In GCSE Science students will look at energy and biomass in food chains. This is the second of three quizzes on that subject and it looks specifically at the decay and recycling of dead and waste material, or waste management.
When we think of waste management we think of dustbin men and litter pickers. Many trees shed their leaves each year and most animals produce droppings at least once a day. All plants and animals eventually die so why are we not knee-deep in leaves, droppings and dead animals in the countryside? Is there someone who goes round cleaning up?
Of course not! It all happens naturally as part of the cycles of life. Waste and dead material will naturally decay. Microorganisms play an important part in decomposing waste material and animal carcasses so that the chemicals from which they are made can be used again by plants. The same material is recycled over and over again and can lead to stable communities.
In situations where something is removed from the system, the whole food web can break down as the plants do not get the nutrients they need to thrive. That is why farmers need to use fertilisers - as the crops are taken away, no nutrients are put back into the soil naturally so without fertilisers, the next crops would not be as good.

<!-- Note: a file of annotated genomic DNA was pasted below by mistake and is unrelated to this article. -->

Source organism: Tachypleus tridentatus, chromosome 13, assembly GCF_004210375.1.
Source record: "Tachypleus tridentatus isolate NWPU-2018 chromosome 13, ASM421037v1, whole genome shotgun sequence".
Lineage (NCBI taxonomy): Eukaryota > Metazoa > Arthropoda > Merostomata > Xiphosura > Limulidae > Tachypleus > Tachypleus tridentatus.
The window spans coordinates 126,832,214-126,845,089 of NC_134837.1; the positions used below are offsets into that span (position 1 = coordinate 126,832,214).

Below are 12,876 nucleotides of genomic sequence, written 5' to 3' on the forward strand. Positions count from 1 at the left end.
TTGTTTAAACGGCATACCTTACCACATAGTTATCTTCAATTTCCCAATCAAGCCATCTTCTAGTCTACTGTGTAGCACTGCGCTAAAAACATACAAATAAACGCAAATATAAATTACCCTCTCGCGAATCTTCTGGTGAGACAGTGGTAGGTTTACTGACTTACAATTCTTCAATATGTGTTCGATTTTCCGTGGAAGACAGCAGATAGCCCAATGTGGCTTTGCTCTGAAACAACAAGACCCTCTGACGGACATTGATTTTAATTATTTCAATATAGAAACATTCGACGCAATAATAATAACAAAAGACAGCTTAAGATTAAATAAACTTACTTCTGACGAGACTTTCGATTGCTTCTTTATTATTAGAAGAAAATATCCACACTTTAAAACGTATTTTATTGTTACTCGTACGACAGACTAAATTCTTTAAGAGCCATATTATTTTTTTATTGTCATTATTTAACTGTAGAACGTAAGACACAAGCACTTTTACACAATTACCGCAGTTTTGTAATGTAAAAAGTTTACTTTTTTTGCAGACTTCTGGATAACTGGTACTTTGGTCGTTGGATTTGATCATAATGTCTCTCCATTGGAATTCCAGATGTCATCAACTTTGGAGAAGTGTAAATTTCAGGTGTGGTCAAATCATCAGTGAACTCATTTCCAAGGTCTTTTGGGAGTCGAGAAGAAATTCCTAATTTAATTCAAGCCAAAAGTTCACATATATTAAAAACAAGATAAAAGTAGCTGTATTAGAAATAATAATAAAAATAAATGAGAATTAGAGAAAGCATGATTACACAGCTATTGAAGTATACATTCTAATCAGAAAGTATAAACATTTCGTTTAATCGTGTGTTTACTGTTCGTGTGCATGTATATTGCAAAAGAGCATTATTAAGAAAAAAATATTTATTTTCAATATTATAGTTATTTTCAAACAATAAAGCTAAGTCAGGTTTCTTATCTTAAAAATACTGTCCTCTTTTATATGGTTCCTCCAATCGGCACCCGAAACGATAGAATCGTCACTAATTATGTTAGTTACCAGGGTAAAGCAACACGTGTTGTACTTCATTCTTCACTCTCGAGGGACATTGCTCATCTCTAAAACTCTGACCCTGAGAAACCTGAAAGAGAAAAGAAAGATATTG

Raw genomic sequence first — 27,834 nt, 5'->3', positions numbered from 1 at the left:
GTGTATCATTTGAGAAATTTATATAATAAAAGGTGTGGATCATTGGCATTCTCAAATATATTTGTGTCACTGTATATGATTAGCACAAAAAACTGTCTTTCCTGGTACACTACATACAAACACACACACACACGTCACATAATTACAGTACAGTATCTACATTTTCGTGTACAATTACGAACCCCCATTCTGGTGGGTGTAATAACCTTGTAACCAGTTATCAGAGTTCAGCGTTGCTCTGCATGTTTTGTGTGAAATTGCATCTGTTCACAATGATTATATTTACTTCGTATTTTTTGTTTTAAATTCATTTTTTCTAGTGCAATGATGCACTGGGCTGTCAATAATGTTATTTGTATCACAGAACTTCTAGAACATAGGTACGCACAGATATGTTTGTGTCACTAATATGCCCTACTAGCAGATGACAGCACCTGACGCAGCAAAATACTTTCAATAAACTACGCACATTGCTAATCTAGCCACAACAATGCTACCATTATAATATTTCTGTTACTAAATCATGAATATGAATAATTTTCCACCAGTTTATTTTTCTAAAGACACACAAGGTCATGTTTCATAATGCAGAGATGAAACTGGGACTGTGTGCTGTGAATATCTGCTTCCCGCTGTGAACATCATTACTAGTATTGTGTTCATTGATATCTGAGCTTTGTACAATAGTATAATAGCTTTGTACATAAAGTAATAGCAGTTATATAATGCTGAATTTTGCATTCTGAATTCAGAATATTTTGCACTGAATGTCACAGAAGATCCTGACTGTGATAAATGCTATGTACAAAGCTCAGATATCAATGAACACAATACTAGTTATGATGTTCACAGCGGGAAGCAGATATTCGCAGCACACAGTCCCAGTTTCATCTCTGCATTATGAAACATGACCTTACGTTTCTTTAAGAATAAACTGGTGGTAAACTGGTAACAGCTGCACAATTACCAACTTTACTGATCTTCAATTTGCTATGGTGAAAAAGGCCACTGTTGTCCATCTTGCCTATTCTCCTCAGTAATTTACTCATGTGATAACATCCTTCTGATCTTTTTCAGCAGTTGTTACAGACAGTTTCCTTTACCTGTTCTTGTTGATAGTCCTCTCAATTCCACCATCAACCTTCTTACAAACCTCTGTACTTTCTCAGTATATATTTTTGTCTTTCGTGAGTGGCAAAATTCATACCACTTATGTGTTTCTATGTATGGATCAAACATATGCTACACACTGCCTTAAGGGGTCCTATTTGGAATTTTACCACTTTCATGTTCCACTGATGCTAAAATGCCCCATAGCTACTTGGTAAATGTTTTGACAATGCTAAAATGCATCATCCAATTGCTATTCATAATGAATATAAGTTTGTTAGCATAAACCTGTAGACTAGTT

The compost heap in your garden is an artificial form of nature's recycling system. By placing uncooked food waste like vegetable peelings and grass cuttings in a pile or in a composting bin, they can rot down and decay and then be added back to the soil. Humans create vast amounts of rubbish which is taken to landfill sites. Part of the rubbish is garden waste. When this decomposes in a landfill site, the nutrients are wasted. This is poor management. Most local authorities run composting schemes where the garden waste is separated and sent for composting instead of to landfill sites.